A few years ago I remember reading somewhere about a group of people in Italy who are dedicated to eating locally produced food. It was my introduction to locavores and the idea that it’s just as important to think about how far food has travelled to get to my plate as it is to think about how it has been produced.
Throughout my lifetime, the range of fresh fruits and vegetables available in shops has increased substantially and I’ve grown accustomed to seeing foods from all over the world at just about any time of the year. Every region of the globe has indigenous foods and along with that, a particular cuisine. I’ve grown to enjoy that variety as a regular part of my diet, yet when growing up in Northern New Brunswick, with the exception of bananas, oranges and dried fruits, I was pretty much a locavore.
Apples in Abundance
For fruit, we had apples and plenty of them. Not only are there lots of apple varieties cultivated in Canada, but as kids, we were always eating apples picked from a tree stumbled upon during an afternoon adventure. Yes, they were wild and often tart, but we ate them anyway.
Blackberry Picking With Bears
And when they were in season, we had all the strawberries, raspberries, blueberries, and blackberries we could eat. Especially blackberries. But rather than buying them in shops in protective, plastic containers, we picked them in the wild, filling plastic pails.
I remember picking blackberries along the Renous highway – a long stretch of gravel road running through dense, spruce forest in Northern New Brunswick. We were headed for the Gaspe on a camping trip. It was an isolated stretch of road, and we might have seen one or two other cars on the whole journey.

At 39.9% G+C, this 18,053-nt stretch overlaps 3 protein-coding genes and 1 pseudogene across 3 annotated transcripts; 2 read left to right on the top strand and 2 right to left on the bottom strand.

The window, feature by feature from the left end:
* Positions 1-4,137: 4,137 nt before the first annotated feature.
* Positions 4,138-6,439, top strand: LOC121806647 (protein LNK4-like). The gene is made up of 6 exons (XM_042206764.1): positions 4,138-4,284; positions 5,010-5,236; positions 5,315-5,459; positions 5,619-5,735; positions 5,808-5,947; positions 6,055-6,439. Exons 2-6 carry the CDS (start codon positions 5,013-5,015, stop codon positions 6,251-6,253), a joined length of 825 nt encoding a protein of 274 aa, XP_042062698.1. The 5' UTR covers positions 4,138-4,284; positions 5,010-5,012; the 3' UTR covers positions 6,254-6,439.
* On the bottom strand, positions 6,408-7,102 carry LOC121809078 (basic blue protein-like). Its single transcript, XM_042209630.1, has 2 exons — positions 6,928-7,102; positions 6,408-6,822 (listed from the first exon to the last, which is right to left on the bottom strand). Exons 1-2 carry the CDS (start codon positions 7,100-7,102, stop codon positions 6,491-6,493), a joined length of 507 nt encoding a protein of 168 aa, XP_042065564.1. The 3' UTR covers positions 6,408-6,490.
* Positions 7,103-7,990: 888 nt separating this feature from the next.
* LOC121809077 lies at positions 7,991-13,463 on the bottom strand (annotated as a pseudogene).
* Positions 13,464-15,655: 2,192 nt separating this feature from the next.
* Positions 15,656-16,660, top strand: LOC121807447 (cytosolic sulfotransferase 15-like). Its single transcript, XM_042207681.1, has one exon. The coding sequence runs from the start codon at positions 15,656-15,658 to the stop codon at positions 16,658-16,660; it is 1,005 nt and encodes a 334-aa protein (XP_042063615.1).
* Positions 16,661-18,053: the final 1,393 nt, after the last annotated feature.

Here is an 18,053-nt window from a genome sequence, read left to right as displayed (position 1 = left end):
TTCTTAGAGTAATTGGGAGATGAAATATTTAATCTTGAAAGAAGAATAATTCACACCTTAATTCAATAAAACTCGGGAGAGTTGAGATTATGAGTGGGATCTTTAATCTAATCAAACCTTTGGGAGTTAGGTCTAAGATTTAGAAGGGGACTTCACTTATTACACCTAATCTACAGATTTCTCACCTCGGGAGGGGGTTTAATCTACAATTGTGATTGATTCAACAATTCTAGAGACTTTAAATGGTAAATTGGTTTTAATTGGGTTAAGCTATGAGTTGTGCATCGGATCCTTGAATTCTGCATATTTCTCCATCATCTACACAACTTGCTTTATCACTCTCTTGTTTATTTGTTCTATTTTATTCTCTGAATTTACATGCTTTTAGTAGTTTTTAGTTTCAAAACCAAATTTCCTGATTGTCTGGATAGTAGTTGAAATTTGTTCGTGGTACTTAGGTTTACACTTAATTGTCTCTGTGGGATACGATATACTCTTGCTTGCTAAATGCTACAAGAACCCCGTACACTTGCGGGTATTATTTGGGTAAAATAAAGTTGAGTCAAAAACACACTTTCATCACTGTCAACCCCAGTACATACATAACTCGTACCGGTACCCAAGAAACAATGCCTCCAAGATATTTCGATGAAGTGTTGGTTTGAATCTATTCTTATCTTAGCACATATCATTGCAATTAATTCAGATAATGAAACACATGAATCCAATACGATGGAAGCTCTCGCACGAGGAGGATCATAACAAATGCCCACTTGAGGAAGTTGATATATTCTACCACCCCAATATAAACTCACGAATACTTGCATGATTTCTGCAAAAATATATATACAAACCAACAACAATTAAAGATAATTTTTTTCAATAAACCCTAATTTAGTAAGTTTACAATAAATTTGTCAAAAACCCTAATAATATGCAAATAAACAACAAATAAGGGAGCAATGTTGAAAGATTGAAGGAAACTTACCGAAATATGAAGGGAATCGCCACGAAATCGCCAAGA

But the side of the road was loaded with wild food, both animal and vegetable, and anytime Dad saw berries, we’d stop to pick. Mother was always terrified a bear would come out of the bushes and maul us to death. She’d stay in the car while we’d get out, plastic pails over our arms; the tempting fruit outweighing any fear of bears. One time we did see a bear! Our fingers stained purple, pails partly filled, we clambered back into the safety of the car, leaving plenty of berries for the hungry bear.
Fiddleheads: Food for New Brunswickers
On the vegetable side, as we lived in a potato farming region there was an abundance of potatoes. In the summer, for salads we’d get cucumbers, radish, celery, a few tomatoes and occasionally something other than iceberg lettuce.
For hot meals we had green peas, and green and yellow string beans. Now and then a zucchini grown in a friend’s garden would turn up. In the fall, turnips and beets, carrots, squash, pumpkin and sometimes parsnips. But throughout the winter, other than root vegetables, it was mostly frozen peas and green beans, summer’s bounty packaged by the local McCain Foods.